PUBG: If a broken ladder falls in the woods…

Gevlon’s last project in PUBG has come to an end, with a result very similar to his LoL project. He played a huge amount of hours, come up with a pretty terrible plan/strategy, and failed utterly. The main different between his inability to escape the starter ranks in LoL and his almost mathematically impossible feat of never winning a PUBG game out of the hundreds he played however is that at least in PUBG, he was high on a leaderboard.

Now, if you want to debate whether the point of PUBG is to win matchs vs being high on a leaderboard, have fun dying on that hill with Gevlon, you’ll be in quality company.

But, days of real life spent ‘playing’ a game of ‘hide and collect the medicine’ inside a shooter aside, Gevlon inadvertently does bring up one interesting item; how important are such leaderboards when they are clearly so highly flawed, and how much priority should a developer devote to fixing them into something reasonable?

Even to someone who has never played PUBG, it should be pretty clear that when someone who almost never kills anyone AND has never won a single game can get close to the top 100 in a region, something is broken. But just how broken is it? Gevlon is a unique snowflake in gaming, with his combination of being immune to boring bot-like actions, having 7+ hours a day to play a single game daily, and with an end-goal of blog traffic (regardless of why that traffic shows up) rather than playing for fun or achieving actual success. A very well designed system like the one in LoL he can’t exploit (so it must be dev corruption, obviously…), but does it matter if he can in PUBG? (guess no dev corruption here yet…) It’s not a must-team game like LoL, so Gevlon being in a game with 99 other people of much higher skill isn’t a big impact; he is basically a delayed disconnected player in every one of his games. That’s very, very minimal impact to everyone but Gevlon, and Gevlon doesn’t care that he isn’t actually playing the game.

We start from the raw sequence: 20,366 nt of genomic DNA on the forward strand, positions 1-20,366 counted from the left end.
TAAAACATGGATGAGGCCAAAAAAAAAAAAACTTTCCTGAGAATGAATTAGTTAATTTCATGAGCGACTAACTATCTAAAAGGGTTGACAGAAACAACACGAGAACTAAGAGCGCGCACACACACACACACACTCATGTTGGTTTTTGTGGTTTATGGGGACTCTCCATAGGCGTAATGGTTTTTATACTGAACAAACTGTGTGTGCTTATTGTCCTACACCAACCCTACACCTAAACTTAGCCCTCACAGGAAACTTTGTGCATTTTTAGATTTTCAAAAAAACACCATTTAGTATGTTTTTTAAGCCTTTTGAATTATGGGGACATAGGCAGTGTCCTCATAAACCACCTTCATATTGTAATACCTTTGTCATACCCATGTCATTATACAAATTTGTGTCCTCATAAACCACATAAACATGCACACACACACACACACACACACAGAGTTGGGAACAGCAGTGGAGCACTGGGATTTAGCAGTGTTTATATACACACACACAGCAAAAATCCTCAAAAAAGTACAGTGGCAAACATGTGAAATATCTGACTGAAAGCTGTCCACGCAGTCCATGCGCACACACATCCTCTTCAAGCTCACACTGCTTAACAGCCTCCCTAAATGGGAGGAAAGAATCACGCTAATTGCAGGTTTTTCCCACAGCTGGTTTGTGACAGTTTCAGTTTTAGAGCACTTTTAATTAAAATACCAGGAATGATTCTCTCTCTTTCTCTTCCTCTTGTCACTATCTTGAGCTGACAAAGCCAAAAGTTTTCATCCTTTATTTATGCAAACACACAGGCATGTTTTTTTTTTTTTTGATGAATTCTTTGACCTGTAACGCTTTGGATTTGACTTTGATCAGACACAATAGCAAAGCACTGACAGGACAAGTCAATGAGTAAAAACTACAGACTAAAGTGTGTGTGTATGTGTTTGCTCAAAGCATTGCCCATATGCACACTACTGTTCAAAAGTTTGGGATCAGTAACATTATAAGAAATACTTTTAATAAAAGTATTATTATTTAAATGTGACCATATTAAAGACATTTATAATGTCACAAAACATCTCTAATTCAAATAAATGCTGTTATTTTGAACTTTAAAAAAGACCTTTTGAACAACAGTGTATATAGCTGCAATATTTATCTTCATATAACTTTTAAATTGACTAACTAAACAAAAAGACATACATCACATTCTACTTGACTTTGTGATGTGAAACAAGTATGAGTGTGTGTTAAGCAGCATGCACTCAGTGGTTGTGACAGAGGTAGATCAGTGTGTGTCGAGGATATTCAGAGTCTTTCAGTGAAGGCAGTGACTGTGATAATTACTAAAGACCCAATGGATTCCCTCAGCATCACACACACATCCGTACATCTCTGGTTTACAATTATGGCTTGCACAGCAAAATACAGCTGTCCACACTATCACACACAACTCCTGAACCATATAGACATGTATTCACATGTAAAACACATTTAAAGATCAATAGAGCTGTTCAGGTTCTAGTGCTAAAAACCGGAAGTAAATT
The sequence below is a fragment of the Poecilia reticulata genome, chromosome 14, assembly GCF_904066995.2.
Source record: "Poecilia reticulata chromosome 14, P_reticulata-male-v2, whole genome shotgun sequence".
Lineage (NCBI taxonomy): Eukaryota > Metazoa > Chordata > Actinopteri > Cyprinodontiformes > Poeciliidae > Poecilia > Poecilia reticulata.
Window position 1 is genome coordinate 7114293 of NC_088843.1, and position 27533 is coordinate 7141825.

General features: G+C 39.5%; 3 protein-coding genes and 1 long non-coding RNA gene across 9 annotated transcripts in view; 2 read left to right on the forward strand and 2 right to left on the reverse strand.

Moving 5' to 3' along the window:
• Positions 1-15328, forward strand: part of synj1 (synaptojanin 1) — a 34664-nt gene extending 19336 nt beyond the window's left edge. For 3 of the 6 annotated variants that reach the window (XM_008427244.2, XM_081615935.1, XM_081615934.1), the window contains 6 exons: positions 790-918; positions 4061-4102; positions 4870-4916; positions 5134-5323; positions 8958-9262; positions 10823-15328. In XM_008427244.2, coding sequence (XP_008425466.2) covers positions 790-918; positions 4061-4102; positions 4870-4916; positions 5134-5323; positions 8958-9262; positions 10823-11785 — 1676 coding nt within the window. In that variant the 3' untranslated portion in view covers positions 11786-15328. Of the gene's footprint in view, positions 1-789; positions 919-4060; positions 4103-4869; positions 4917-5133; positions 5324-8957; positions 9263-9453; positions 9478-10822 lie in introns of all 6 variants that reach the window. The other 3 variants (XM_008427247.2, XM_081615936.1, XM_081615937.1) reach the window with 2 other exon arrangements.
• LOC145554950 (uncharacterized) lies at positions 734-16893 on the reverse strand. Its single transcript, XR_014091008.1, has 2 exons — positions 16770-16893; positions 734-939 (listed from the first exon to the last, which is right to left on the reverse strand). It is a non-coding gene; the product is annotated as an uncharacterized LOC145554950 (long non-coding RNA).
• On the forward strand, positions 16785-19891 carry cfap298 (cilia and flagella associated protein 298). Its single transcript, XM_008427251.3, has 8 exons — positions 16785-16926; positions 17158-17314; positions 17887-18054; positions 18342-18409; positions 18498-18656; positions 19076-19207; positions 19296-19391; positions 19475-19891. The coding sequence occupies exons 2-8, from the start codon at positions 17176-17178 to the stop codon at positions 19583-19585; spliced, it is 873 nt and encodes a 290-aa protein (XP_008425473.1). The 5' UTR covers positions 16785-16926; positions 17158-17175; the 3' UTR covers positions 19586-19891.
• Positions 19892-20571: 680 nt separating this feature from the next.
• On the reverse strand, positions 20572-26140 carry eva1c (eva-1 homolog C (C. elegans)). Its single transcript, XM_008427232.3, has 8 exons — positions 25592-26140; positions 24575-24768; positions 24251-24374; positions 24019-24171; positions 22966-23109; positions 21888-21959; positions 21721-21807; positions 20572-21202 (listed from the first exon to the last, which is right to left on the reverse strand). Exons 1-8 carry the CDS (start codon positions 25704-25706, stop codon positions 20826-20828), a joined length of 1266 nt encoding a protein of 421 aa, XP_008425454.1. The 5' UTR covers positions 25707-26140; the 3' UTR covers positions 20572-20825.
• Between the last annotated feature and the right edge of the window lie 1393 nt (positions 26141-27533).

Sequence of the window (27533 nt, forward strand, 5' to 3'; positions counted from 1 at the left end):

PUBG is in Early Access and still rapidly developing, so the next question is what priority should fixing the ranking system really take? Would a normal player want more weapons and better balance, or a leaderboard system he likely doesn’t look at or care about fixed? Can PUBG leave EA with this flawed system and still be fine? Right now PUBG is one of the most popular games out, period, so clearly a bad leaderboard isn’t influencing many from staying away, nor is it discouraging people and having them stop playing.

The big difference between PUBG matches and say LoL matches is that in PUBG, winning is rare (or impossible in some cases…), so when people do win, that alone is a highlight and makes playing ‘worth it’, and it’s also why the ladder is an afterthought. A better ladder would be nice, but it wouldn’t honestly add all that much to the game. In LoL, you win about 50% of the time, so the victory screen itself isn’t that special. In LoL, it’s winning more often than not and climbing the ladder that most players focus on, which is why a working ranking system is so important.

PS: I do find it incredibly comical that Gevlon, in his own post, includes a screen shot of a player he thinks plays like him. The player is ranked #2, but has only 80 games played, 14 of which he has won, along with a K/D ratio of 1.5. The guy with hundreds of games and zero wins is basically the same as the guy with a respectable K/D ratio and a 17% win rate (which is very high for PUBG) in the mind of Gevlon. You just can’t make this stuff up.